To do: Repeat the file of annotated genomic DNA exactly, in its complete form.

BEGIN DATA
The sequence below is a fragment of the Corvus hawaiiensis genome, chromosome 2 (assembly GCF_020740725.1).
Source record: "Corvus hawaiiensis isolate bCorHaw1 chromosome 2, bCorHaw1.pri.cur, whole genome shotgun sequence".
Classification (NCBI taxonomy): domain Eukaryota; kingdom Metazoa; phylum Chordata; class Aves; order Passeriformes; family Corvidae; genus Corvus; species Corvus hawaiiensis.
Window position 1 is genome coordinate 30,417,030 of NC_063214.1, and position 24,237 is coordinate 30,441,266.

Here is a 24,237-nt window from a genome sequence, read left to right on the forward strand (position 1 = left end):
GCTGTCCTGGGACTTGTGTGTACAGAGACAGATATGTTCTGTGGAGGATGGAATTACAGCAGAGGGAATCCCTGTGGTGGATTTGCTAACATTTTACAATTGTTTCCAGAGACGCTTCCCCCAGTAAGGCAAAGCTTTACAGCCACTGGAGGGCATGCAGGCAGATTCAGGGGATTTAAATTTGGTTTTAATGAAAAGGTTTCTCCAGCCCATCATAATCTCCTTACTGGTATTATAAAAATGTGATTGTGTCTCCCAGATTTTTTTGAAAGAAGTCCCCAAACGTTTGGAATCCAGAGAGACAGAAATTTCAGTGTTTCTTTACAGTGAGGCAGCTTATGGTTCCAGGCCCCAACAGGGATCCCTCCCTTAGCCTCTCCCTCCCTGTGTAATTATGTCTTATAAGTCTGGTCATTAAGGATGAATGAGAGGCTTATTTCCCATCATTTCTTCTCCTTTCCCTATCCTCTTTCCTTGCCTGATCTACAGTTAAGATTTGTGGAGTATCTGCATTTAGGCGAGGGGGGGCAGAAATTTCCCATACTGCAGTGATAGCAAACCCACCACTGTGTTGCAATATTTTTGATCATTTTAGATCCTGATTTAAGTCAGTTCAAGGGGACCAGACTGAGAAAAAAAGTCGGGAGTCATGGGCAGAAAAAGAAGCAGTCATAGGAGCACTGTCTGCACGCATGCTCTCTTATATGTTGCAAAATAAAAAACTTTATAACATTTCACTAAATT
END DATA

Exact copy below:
The sequence below is a fragment of the Corvus hawaiiensis genome, chromosome 2 (assembly GCF_020740725.1).
Source record: "Corvus hawaiiensis isolate bCorHaw1 chromosome 2, bCorHaw1.pri.cur, whole genome shotgun sequence".
Classification (NCBI taxonomy): domain Eukaryota; kingdom Metazoa; phylum Chordata; class Aves; order Passeriformes; family Corvidae; genus Corvus; species Corvus hawaiiensis.
Window position 1 is genome coordinate 30,417,030 of NC_063214.1, and position 24,237 is coordinate 30,441,266.

Here is a 24,237-nt window from a genome sequence, read left to right on the forward strand (position 1 = left end):
GCTGTCCTGGGACTTGTGTGTACAGAGACAGATATGTTCTGTGGAGGATGGAATTACAGCAGAGGGAATCCCTGTGGTGGATTTGCTAACATTTTACAATTGTTTCCAGAGACGCTTCCCCCAGTAAGGCAAAGCTTTACAGCCACTGGAGGGCATGCAGGCAGATTCAGGGGATTTAAATTTGGTTTTAATGAAAAGGTTTCTCCAGCCCATCATAATCTCCTTACTGGTATTATAAAAATGTGATTGTGTCTCCCAGATTTTTTTGAAAGAAGTCCCCAAACGTTTGGAATCCAGAGAGACAGAAATTTCAGTGTTTCTTTACAGTGAGGCAGCTTATGGTTCCAGGCCCCAACAGGGATCCCTCCCTTAGCCTCTCCCTCCCTGTGTAATTATGTCTTATAAGTCTGGTCATTAAGGATGAATGAGAGGCTTATTTCCCATCATTTCTTCTCCTTTCCCTATCCTCTTTCCTTGCCTGATCTACAGTTAAGATTTGTGGAGTATCTGCATTTAGGCGAGGGGGGGCAGAAATTTCCCATACTGCAGTGATAGCAAACCCACCACTGTGTTGCAATATTTTTGATCATTTTAGATCCTGATTTAAGTCAGTTCAAGGGGACCAGACTGAGAAAAAAAGTCGGGAGTCATGGGCAGAAAAAGAAGCAGTCATAGGAGCACTGTCTGCACGCATGCTCTCTTATATGTTGCAAAATAAAAAACTTTATAACATTTCACTAAATT